* * *
A black mechanoid loomed in Ajax’s view, then moved past the dust-mote camera from which that view was being transmitted. The image instantly shrank, and took on the perspective of a ten-metre gaze down a smooth, rounded shaft. Fingertip thrust by thrust, the mechanoid drifted up the shaft. Its image loomed in the view from the next camera, a tiny bead of shock-glass.
Ajax lurked several bends and junctions away from the mechanoid in the complex branching tree of holes in that part of SH-119. The robot kept a close watch on the mechanoid’s approach while continuing to record activity in the larger hollow space in which the rest of the mechanoids had begun moving purposefully around. Most of these black, four-limbed entities headed off in various directions towards tunnel entrances or to the exit shaft. Five converged on the mechanoid that had addressed them all.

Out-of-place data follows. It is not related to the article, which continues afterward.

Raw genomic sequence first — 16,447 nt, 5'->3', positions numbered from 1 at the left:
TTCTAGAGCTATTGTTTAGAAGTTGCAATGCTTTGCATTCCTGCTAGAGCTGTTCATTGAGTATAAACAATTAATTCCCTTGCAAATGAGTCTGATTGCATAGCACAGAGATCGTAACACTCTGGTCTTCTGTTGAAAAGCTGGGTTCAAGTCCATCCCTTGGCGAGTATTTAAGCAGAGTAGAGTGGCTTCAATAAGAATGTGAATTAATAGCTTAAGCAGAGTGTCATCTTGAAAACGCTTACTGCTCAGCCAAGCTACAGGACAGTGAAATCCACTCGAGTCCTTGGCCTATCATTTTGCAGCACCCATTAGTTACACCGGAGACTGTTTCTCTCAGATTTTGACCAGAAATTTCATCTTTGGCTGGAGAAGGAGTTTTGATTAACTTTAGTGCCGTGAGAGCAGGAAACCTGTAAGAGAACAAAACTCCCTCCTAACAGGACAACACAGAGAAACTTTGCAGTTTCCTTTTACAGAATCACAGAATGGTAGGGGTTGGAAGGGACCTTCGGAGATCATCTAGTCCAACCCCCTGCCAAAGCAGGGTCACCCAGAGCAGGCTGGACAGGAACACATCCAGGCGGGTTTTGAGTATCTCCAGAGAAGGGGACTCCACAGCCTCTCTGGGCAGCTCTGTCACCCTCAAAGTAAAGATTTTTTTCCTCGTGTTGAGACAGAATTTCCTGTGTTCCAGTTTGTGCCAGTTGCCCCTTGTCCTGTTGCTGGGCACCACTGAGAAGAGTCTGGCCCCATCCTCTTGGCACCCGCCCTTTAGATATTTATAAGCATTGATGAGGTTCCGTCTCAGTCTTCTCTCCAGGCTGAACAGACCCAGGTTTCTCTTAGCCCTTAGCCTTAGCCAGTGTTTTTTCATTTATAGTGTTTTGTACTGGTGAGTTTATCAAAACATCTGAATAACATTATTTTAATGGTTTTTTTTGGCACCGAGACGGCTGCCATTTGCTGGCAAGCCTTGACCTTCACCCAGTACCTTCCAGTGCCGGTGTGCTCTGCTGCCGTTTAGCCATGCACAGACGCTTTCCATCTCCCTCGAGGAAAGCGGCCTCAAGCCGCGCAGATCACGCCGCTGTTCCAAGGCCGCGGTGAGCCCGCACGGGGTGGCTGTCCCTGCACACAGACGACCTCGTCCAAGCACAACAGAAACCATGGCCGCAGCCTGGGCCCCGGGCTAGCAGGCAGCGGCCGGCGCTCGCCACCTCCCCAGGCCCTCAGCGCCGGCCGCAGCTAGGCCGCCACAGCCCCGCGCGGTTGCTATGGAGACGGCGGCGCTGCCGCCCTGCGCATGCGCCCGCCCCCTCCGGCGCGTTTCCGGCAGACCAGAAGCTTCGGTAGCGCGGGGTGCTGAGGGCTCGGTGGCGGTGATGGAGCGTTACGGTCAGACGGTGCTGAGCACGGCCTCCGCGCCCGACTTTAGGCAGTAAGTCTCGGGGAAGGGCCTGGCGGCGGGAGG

The mechanoid in the tunnel reached a junction, and turned along it. At the next it did the same, bringing it within a hundred metres of Ajax. The mechanoid was following the communications line from one camera mote to another!
Very carefully, its bristles barely touching the inside of the tunnel in which it hid, Ajax backed off. It crawled deeper into the rock and towards a shaft too narrow for the mechanoid. The information from inside the big chamber continued to flow. Ajax continued to record. It sent a message back down the line warning that the mechanoids could now use such lines for tracking.